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Effects of Preexamination Disclosure of Essay Prompts for the GRE Analytical Writing Assessment GRE

Powers, Donald E.
Publication Year:
Report Number:
ETS Research Report
Document Type:
Page Count:
Subject/Key Words:
Graduate Record Examination (GRE), Writing Assessment, Writing Prompts, Prompt Prepublication, Test Preparation, Test Validity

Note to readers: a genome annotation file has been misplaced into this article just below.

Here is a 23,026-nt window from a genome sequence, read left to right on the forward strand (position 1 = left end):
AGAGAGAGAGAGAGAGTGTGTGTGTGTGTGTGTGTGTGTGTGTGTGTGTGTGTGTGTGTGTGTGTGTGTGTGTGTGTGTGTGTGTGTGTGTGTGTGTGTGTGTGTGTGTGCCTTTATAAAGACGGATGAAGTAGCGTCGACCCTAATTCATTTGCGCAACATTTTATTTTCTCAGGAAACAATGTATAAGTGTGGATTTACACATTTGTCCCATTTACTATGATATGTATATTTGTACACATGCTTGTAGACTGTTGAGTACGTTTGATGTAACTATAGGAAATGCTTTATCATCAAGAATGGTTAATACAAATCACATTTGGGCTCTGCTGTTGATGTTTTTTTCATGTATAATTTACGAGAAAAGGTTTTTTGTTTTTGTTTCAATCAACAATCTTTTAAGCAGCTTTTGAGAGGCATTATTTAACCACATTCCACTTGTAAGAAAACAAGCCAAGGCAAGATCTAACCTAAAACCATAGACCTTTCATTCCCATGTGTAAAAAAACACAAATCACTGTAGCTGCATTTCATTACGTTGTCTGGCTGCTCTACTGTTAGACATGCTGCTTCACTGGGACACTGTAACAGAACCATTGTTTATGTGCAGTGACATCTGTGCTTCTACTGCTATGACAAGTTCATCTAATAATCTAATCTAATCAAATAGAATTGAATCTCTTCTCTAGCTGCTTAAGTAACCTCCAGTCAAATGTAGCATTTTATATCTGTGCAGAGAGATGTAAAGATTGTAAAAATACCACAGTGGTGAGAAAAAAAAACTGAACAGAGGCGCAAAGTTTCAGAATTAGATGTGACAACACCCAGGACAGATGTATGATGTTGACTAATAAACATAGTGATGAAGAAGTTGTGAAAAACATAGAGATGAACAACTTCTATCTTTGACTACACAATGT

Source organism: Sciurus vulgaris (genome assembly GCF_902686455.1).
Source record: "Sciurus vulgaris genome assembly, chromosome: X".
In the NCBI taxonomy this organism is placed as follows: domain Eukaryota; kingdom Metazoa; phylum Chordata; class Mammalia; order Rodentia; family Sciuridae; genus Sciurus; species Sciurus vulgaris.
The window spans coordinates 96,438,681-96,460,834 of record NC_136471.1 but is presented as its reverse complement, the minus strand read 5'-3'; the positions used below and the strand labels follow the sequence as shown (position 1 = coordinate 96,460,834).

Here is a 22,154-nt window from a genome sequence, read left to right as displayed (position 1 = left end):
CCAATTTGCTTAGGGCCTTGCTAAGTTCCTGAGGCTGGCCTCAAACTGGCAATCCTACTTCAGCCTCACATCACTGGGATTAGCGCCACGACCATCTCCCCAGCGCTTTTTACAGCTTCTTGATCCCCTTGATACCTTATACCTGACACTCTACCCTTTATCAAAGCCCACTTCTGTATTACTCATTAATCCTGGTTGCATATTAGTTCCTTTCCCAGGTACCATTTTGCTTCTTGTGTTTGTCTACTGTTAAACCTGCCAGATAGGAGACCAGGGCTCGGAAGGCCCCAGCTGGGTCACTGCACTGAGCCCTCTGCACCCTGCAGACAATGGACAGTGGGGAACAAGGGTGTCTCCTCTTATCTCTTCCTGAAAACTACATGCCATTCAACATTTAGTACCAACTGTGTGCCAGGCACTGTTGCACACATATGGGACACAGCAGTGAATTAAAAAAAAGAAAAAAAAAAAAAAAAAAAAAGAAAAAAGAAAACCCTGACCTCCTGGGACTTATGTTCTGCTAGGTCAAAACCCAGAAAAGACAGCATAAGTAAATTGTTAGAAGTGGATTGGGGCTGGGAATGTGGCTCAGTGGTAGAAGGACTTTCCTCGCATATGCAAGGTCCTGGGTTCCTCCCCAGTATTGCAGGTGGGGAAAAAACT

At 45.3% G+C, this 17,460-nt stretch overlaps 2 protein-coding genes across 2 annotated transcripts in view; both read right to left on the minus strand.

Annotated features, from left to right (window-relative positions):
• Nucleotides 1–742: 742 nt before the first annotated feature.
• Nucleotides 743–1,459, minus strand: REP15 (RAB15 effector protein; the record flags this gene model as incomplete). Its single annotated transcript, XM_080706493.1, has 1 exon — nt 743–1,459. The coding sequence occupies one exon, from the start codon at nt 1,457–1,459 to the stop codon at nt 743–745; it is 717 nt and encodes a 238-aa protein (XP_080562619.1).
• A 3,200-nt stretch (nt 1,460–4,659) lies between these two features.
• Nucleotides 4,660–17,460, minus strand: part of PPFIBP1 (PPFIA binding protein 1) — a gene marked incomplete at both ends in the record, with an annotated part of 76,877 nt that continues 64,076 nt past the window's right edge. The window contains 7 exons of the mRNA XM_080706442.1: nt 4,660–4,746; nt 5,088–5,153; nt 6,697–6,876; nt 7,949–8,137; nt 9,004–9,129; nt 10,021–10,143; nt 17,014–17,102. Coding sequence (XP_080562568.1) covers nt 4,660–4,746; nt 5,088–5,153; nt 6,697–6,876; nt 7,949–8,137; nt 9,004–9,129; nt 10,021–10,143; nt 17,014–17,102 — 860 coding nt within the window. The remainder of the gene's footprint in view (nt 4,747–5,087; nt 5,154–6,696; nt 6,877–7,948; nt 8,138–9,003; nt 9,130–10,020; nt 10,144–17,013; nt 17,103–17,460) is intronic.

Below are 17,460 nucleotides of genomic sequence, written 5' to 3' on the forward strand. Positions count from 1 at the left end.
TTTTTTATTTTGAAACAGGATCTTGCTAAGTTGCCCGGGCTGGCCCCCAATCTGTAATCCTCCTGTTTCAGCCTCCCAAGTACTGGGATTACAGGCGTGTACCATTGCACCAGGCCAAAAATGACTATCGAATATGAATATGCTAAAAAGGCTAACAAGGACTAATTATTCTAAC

This study examined how the practice of prepublishing prompts used on the writing section of the Graduate Record Examinations (GRE) General Test impacts test-preparation behavior, test performance, test validity, and examinee perceptions of the value of prompt prepublication. Researchers imposed modest experimental control over how participants used the prompts to prepare for an upcoming test. The strategy test takers reported using most frequently was simply to "think generally about the potential topics." Slightly fewer than half of study participants wrote sample essays to prepare for the test, and very few (4%) admitted to memorizing essays that could be recalled during testing. Results provided no indication that participants benefited from encountering a prompt for which they had prepared. The vast majority of study participants, however, thought that making the GRE essay prompts available ahead of time is a good testing policy.

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